Virginia passes Equal Rights Amendment: Setting up constitutional fight
The Virginia General Assembly voted Wednesday to ratify the Equal Rights Amendment, becoming the 38th state to do so, and setting up a political fight to see the amendment added to the U.S. Constitution.
“As we enter this new, more inclusive, diverse, and accountable government that mirrors the values of today’s Virginians, it is important that our actions reflect those ideals. After nearly 100 years of working to put equality into the Constitution, a document that lays out our nation’s most fundamental rights and laws, we are taking the historic step to make ratification a reality. Finally, women will be represented in the Constitution,” said Virginia House Speaker Eileen Filler-Corn, who was sworn in last week as the first female House Speaker in the 401-year history of the Virginia House of Delegates.
“For many of my colleagues voting today, who have felt the sting of discrimination, fought to be treated equally in their workplaces and within our institutional structures, today we are making history and walking down a more inclusive path,” Filler-Corn said. “One where our daughters and their daughters after them will have equal protection under the law. Putting gender equality in the Constitution does not right the wrongs of the past, nor fix all forms of discrimination, but it lays down a marker on a map that leads us to a more just and equal future.
“There have been thousands of people who have marched before us; who worked to make this a more just and equal society; who have worked to make the Equal Rights Amendment a reality. I cannot possibly begin to thank them enough for their dedication, sacrifices and leadership. We honor them – and all women across Virginia and America – with our action today,” Filler-Corn said.
But the fight to add the ERA to the U.S. Constitution is far from being over. The Trump administration said last week in a legal opinion that the effort initiated in 1972 has timed out.
Thirty-five states voted to ratify the amendment in the 1970s, three states short of what was needed to ultimately add the amendment to the Constitution.
A renewed effort in recent years led to Nevada approving the ERA in 2017, and Illinois did the same in 2018, leaving the amendment one state vote of approval short, assuming no time deadline had passed.
Both the U.S. House and U.S. Senate approved the amendment in 1972, with a seven-year deadline for the necessary number of states to sign on.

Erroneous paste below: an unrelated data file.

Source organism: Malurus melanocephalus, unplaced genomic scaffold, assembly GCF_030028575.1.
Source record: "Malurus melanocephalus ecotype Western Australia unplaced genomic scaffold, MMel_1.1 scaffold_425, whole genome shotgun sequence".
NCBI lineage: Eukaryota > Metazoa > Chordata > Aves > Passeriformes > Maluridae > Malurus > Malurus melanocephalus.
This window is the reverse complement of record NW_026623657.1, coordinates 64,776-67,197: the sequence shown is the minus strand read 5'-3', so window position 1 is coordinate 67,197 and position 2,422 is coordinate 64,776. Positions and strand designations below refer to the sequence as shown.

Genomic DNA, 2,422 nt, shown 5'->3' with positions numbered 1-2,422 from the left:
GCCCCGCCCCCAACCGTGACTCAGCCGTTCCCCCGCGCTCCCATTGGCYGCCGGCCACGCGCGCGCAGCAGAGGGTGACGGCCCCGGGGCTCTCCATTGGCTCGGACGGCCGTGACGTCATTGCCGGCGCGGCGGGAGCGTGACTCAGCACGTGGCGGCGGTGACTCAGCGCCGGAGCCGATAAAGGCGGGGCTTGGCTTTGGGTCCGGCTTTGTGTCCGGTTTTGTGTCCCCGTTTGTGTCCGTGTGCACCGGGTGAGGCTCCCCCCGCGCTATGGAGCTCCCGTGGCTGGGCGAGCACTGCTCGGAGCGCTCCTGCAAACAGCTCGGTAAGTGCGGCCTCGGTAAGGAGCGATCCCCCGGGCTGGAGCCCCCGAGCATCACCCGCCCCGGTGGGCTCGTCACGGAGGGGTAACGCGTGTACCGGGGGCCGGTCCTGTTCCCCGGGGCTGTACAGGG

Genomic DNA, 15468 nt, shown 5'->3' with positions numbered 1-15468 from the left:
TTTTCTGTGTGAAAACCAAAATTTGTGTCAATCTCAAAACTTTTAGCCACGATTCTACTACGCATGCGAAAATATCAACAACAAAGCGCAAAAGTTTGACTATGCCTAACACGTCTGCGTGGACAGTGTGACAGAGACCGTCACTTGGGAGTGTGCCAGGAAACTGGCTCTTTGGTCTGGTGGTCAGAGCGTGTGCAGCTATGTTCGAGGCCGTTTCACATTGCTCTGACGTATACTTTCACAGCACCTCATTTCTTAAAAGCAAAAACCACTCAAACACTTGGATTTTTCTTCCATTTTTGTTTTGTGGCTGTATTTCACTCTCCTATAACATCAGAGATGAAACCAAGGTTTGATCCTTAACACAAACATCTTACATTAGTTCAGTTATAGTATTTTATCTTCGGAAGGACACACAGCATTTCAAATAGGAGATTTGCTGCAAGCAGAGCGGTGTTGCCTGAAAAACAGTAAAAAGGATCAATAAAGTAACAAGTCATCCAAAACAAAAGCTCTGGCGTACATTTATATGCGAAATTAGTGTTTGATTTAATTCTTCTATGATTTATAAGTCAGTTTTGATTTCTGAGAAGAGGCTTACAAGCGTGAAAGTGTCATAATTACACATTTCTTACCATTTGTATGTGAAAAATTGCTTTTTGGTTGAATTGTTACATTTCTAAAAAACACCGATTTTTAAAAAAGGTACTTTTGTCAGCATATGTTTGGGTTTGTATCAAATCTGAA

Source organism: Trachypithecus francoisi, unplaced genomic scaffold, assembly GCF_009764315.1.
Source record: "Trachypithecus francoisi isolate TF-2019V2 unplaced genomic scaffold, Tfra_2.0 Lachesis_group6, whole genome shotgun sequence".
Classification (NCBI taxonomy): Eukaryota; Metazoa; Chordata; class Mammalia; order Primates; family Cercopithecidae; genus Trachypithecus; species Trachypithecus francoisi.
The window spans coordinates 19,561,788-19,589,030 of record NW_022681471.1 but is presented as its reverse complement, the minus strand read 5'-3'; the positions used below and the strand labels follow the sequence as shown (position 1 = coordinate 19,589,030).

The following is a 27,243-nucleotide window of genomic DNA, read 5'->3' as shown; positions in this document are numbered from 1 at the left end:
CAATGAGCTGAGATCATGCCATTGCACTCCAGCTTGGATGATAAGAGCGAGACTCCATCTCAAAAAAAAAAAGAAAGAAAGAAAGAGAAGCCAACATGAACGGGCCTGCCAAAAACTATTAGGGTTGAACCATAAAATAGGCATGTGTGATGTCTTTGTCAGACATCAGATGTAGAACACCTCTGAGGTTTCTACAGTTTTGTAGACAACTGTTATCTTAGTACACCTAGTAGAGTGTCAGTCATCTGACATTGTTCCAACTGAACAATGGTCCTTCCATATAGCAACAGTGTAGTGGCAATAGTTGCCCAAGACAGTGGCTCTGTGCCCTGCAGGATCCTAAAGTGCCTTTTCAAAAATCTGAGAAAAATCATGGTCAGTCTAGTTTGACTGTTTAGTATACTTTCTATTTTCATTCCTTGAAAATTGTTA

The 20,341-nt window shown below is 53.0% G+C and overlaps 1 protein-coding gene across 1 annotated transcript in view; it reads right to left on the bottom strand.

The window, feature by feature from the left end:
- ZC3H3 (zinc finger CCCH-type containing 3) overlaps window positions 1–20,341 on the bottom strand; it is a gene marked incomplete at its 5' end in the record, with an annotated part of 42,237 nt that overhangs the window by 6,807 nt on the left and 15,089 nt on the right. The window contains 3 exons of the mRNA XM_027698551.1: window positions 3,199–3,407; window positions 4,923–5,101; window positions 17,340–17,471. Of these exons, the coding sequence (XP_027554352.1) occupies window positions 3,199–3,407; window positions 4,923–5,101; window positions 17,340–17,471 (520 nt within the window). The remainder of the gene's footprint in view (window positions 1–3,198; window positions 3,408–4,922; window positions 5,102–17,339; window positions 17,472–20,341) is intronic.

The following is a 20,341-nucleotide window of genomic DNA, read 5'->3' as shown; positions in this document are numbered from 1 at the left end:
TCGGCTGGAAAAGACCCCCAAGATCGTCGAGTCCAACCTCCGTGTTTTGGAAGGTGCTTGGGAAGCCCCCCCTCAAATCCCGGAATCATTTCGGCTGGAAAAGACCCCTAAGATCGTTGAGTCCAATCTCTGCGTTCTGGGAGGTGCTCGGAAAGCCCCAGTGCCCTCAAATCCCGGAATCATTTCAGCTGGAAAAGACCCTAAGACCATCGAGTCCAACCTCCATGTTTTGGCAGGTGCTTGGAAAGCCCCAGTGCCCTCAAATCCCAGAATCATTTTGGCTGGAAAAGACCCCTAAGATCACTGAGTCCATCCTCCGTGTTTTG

That deadline was later extended to 1982.
The House Judiciary Committee voted in November to retroactively remove to the ratification deadline.
Congressman Don Beyer, D-Va., a cosponsor of the House legislation to extend the deadline for ratification, said Wednesday after the votes in the General Assembly that he is “determined to do everything (he) can in Congress to help pave the way for the final ratification of the Equal Rights Amendment. Equality, justice, and history demand nothing less.”
“Today, Virginia became the 38th state to ratify the Equal Rights Amendment, and I could not be more proud,” said Beyer, who is also a cosponsor of new Equal Rights Amendment legislation introduced by Rep. Carolyn Maloney (D-N.Y.). “Ratification of the ERA is long overdue, but it is wonderful that Virginia took the historic step today which brought the Amendment across the three-fourths threshold necessary for ratification.
Another Virginia congressman, Donald McEachin, D-Va., said Wednesday’s vote was “long overdue,” and pledged, like Beyer, to work in Congress to see the ERA added to the Constitution.
“Women waited over 150 years after this republic was founded for the right to vote, and it has taken over 200 years to put women in the Constitution to grant them equal rights,” McEachin said. “Today is a critical step in that process, and I congratulate my former colleagues at the Virginia General Assembly for reaching this milestone.”
“As a congressman, I will be working hard to ensure that this milestone is not in vain and that the ERA finally becomes a reality – an amendment to our Constitution – and progress for American women,” McEachin said.
U.S. Sens. Mark Warner and Tim Kaine, both D-Va., joined Sens. Ben Cardin, D-Md., and Lisa Murkowski, R-Ala., in November in sponsoring a bipartisan Senate resolution to immediately remove the ratification deadline for the ERA and eliminate any ambiguity that may exist at the federal level.
“It’s about time for women’s equal rights to be explicitly declared in our Constitution and we’re thrilled that Virginia will be the last state necessary to move this effort towards the finish line,” Warner and Kaine said in a joint statement issued Wednesday. “Ratifying the ERA not only honors the work of all those who dedicated their lives to fighting for women’s equality, but also enhances our legal ability to fight future instances of gender-based discrimination throughout the country. We applaud Senator McClellan, Senator Locke, and Delegate Carroll Foy for their work on this resolution, and commend every advocate and activist across Virginia who has been a part of this important movement.”
Virginia Attorney General Mark Herring said last week that his office will work with congressional leaders to clear the hurdles to see the ERA added to the Constitution.
“The ERA should have been passed by Virginia and other states a long time ago,” Herring said. “It should have been unanimous. Women in America deserve to have equality guaranteed in the Constitution. The fact that Republican attorneys general are suing to block the ERA, and that they now have the support of the Trump Administration, is absolutely repugnant.”
Story by Chris Graham